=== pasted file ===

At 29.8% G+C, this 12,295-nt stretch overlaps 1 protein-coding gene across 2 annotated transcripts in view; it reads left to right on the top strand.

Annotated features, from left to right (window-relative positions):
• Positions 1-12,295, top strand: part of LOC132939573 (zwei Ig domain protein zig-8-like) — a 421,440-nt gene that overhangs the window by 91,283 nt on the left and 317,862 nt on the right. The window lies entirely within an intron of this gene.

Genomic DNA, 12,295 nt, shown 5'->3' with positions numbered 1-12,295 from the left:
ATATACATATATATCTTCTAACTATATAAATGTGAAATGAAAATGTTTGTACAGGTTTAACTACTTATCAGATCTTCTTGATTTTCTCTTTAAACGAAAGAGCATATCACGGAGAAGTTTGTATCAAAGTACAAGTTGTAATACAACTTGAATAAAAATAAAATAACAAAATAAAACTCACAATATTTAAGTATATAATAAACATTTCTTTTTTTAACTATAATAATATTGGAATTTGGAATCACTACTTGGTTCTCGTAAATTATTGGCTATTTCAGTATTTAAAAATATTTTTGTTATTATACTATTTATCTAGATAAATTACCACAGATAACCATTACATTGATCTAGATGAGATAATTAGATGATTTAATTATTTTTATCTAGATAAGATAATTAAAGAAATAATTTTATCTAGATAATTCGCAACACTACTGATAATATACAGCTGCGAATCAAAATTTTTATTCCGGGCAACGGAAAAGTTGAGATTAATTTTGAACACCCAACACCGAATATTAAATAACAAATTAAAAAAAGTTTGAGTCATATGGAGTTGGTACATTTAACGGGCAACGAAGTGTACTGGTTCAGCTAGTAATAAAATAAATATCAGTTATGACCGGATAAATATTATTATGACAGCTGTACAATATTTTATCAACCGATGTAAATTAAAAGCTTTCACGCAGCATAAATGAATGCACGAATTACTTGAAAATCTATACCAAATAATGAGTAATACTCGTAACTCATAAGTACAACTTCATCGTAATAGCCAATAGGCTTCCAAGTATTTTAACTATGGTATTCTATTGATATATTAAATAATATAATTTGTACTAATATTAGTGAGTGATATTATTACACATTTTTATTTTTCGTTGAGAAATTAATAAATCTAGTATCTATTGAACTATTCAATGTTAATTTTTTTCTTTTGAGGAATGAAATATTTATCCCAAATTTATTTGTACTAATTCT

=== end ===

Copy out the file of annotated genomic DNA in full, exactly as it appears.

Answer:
At 29.8% G+C, this 12,295-nt stretch overlaps 1 protein-coding gene across 2 annotated transcripts in view; it reads left to right on the top strand.

Annotated features, from left to right (window-relative positions):
• Positions 1-12,295, top strand: part of LOC132939573 (zwei Ig domain protein zig-8-like) — a 421,440-nt gene that overhangs the window by 91,283 nt on the left and 317,862 nt on the right. The window lies entirely within an intron of this gene.

Genomic DNA, 12,295 nt, shown 5'->3' with positions numbered 1-12,295 from the left:
ATATACATATATATCTTCTAACTATATAAATGTGAAATGAAAATGTTTGTACAGGTTTAACTACTTATCAGATCTTCTTGATTTTCTCTTTAAACGAAAGAGCATATCACGGAGAAGTTTGTATCAAAGTACAAGTTGTAATACAACTTGAATAAAAATAAAATAACAAAATAAAACTCACAATATTTAAGTATATAATAAACATTTCTTTTTTTAACTATAATAATATTGGAATTTGGAATCACTACTTGGTTCTCGTAAATTATTGGCTATTTCAGTATTTAAAAATATTTTTGTTATTATACTATTTATCTAGATAAATTACCACAGATAACCATTACATTGATCTAGATGAGATAATTAGATGATTTAATTATTTTTATCTAGATAAGATAATTAAAGAAATAATTTTATCTAGATAATTCGCAACACTACTGATAATATACAGCTGCGAATCAAAATTTTTATTCCGGGCAACGGAAAAGTTGAGATTAATTTTGAACACCCAACACCGAATATTAAATAACAAATTAAAAAAAGTTTGAGTCATATGGAGTTGGTACATTTAACGGGCAACGAAGTGTACTGGTTCAGCTAGTAATAAAATAAATATCAGTTATGACCGGATAAATATTATTATGACAGCTGTACAATATTTTATCAACCGATGTAAATTAAAAGCTTTCACGCAGCATAAATGAATGCACGAATTACTTGAAAATCTATACCAAATAATGAGTAATACTCGTAACTCATAAGTACAACTTCATCGTAATAGCCAATAGGCTTCCAAGTATTTTAACTATGGTATTCTATTGATATATTAAATAATATAATTTGTACTAATATTAGTGAGTGATATTATTACACATTTTTATTTTTCGTTGAGAAATTAATAAATCTAGTATCTATTGAACTATTCAATGTTAATTTTTTTCTTTTGAGGAATGAAATATTTATCCCAAATTTATTTGTACTAATTCT